Wednesday, March 04, 2009

School Choice

Responding to Joanne Jacobs:

Without school choice, Ty’Sheoma Bethea will stay in her second-rate school

What does she think would happen if 'school choice' should suddenly appear? That this one person - and no other - would go to the first-rate school? No, of course not - but then, would everyone go to the first rate school? No, that wouldn't work either - there aren't enough spaces, and creating them would ruin the first-rate school.

The reasoning, of course, is that choice would create competition, which would magically make underpaid and underfunded schools suddenly become better. As good as the first-rate schools, even - because, otherwise, the logic simply doesn't work.

In fact, it doesn't work at all. The idea if school choice being the answer to someone stuck in a 'second-rate' school is a farce. You won't make all schools first-rate, and you won't get nearly all of the students into the first rate school.

The only way school choice makes sense is in supporting the *type* of education that is more appropriate for people (this, though, doesn't fly with the standards crowd because it allows that people have different learning styles, different needs, different interests, and that these could be served by the school board).

The fact is, "school choice" - at least how it is being used here - is code for "private". And these days, the people supporting privatization bear the onus of proof. The privatization crowd has basically wrecked the economy and the parts of the school system they touch - like, say, Edison schools - often end up as a wreck as well.

There is such a thing as genuine choice. I wrote about it here: http://www.downes.ca/post/44259 But it has nothing to do with privatization, and everything to do with quality education. So it's probably not of interest here.

4 comments:

  1. You had me scared for a moment - I thought this woman was talking about Canada. But then again, given how things are going with the CPC in power, I am sure it won't be long before this rhetoric and movement slips in here. Just look at the mess we have with "childcare choice". The only beneficiaries are well-off families who get a credit against their nannies or stay-at-home wives.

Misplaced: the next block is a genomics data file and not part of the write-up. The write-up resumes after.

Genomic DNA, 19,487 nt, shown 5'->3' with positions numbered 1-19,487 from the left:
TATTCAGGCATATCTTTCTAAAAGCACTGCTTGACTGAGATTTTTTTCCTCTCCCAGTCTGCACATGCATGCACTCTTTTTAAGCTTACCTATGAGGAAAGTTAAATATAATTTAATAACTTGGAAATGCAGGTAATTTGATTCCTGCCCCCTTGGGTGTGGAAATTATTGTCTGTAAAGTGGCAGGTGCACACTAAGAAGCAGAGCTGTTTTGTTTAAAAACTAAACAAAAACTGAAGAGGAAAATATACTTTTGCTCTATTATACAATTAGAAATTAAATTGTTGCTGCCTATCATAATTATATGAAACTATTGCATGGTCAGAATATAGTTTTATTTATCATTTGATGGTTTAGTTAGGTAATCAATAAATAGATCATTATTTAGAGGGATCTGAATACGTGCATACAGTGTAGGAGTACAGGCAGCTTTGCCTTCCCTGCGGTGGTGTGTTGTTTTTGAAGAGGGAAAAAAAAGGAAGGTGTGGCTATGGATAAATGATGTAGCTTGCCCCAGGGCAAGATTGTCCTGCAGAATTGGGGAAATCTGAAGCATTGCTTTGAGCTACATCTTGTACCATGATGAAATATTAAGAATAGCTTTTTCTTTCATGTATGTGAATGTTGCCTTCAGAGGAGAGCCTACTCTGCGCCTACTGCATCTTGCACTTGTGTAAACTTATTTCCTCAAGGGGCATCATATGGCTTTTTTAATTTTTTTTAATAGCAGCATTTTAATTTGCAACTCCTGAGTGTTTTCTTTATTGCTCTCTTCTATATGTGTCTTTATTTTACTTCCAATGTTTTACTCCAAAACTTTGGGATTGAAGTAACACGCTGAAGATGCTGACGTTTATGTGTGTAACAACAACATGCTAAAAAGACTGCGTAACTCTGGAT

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  2. You can see the logical result of this thinking in middle class UK. Increased dissatisfaction with an educational system that wont provide the school places everyone wants. When there was the money this was leading to an exodus of parents who cared from so called sink schools leaving only the parents less engaged or less able to work the system.
    This damages school and community, and really very few are any happier and on the whole we are worse off. But the market is a religion and we are ruled by economists who continue to happily offer us up to it with no real thought about when it is appropriate.

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  3. The reasoning, of course, is that choice would create competition, which would magically make underpaid and underfunded schools suddenly become better. As good as the first-rate schools, even - because, otherwise, the logic simply doesn't work.

    This is a good example of not being able to think critically about a topic without domain knowledge.

    Your understanding of the market and competition is faulty.

    Competition works because the stronger competitor atracts more customers from the weaker competitor. This is an increase in demand which causes an increases in resources for the stronger competitor and permits the stronger competitor to grow at the expense of the weaker competitor, ultimately driving the weaker competitor out of business.

    Your underlying premise is faulty, invalidating your conclusion.

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  4. @ KDeRosa
    The experience in the UK is the system rewards "excellent" schools with additional resources. Sink schools sink further and the reality is not everyone can get a place in one of the better schools.
    This is further complicated by geographical, financial, measurable ability and religious restrictions on entry. The market is frequently offered as a simple solution to a complex problem and is frequently the wrong one.

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